LOVE STORY  Janet Hasselman was 19, and loved your words, so I gave her three of your books for her birthday, November 4th, 1969. When we parted, a few months later, she hand wrote a copy of "I'll Never Be Alone", in her last letter to me. Twenty-six years later, she came back to me, and I showed her that poem, glued in one of my diaries. It was our common love of words, the right words, chosen and spoken at the right times, that made us fall in love, and stay in love for all those years, and it was that love, of words, that brought us back together, and married us, after almost three decades. We were very sad when we searched for you last year, and we couldn't find a trace of you. Barnes & Noble, in its corporate gigantic-ness, had never heard of you. Maybe I should have gone to "The Tattered Cover", in Denver. We love your words, and we will be back to this site many times. We are so happy that you came back to the world. William & Janet, Chapman Kansas
SURFS UP!  Q:  What has been the most interesting and genuinely moving thing that's come from surfing the web in recent months & particularly finding tara's Rod McKuen Message Board? Alex

A:     Easy. Discovering the experts on my work here in Webland. Not just knowledgeable people familiar with nearly every aspect of my career, but new friends. Friends I haven't met yet, true. But friends.

I mentioned Jay Hagan earlier. Janice, or as she prefers to be called "Ice Wine", must have a near archive of my poetry that she updates and changes on her web site.[we'll get around to talking about the copyright ramifications later, lady], It's always a pleasure to cruise her web site with its beautiful graphics and clear readable type. And she has the most eclectic collection of links to other really unusual sites I've ever seen. Hey, I just thought of something, when I want a particular poem for my Flight Plan, think how much faster I could get it into my Mac by asking Janice if she already has it archived & if so, could she send it to me. Wouldn't that speed up my laboriously slow two fingered typing? And I certainly couldn't pick or choose my own work better than she does. Talk about Chardonnay on ice when you need it!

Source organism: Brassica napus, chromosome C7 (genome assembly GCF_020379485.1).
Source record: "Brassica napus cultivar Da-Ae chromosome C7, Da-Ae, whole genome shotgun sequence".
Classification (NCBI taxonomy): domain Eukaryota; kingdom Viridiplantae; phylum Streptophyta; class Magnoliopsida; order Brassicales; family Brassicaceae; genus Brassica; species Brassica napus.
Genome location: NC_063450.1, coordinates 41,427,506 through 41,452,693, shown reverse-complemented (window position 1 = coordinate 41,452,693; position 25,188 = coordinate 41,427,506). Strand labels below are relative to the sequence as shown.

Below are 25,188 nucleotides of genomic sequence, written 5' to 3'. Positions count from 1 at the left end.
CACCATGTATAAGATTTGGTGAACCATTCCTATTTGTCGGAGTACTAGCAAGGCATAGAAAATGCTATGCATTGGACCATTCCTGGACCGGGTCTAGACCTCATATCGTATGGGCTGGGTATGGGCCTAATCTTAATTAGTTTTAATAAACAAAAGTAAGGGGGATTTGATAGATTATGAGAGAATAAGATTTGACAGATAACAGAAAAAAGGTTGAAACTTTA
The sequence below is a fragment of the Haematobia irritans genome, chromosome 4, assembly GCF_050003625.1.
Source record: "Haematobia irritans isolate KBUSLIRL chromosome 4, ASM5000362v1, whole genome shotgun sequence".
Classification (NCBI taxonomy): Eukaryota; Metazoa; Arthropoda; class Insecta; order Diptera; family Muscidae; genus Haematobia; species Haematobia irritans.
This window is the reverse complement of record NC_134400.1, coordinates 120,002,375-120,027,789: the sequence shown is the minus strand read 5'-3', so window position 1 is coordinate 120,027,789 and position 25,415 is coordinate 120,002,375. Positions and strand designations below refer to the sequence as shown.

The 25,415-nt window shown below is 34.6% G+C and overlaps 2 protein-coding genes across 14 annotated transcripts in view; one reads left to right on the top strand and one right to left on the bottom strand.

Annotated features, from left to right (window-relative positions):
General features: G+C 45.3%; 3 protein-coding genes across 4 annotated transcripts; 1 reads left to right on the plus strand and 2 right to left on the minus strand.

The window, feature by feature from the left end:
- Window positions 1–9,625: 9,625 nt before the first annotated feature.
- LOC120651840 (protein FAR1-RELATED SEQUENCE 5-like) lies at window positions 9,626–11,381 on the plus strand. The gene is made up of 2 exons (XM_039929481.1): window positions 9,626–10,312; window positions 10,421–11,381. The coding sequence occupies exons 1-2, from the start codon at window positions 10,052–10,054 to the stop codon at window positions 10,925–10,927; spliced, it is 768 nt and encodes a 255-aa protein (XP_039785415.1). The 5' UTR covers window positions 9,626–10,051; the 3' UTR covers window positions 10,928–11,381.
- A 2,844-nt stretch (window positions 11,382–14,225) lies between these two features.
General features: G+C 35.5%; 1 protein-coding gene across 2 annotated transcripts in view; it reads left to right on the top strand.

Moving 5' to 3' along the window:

Johan Grobbelaar has assembled a list of McKuen collectibles the likes of which I've never seen. Just looking at it makes me feel a lot better at having stayed at home the past dozen years doing little else but writing. If you want a list of your accomplishments [good & bad] don't do it yourself, assign the job to New Zealand's Mr. G. Johan posts something on the message board one day, Jay trumps him. Then there's a turn around and Jay makes a low bow to Johan. It's never competitive always graceful, like Kelly and Astaire.

Who did Ken turn to when he needed a typed copy of my 1968 tribute to Sinatra that appeared on A Man Alone? Melinda Smith, who seems to always be there for just about everybody. She E-mailed it to him in minutes, typed perfectly, not scanned. I know because it was my job to edit it and there was nothing to edit. I felt bad because of space constraint I had to change and double up on some of my line breaks, not because I was so in love with them as they were, but because Melinda had so carefully adhered to my original placement I felt I was betraying her.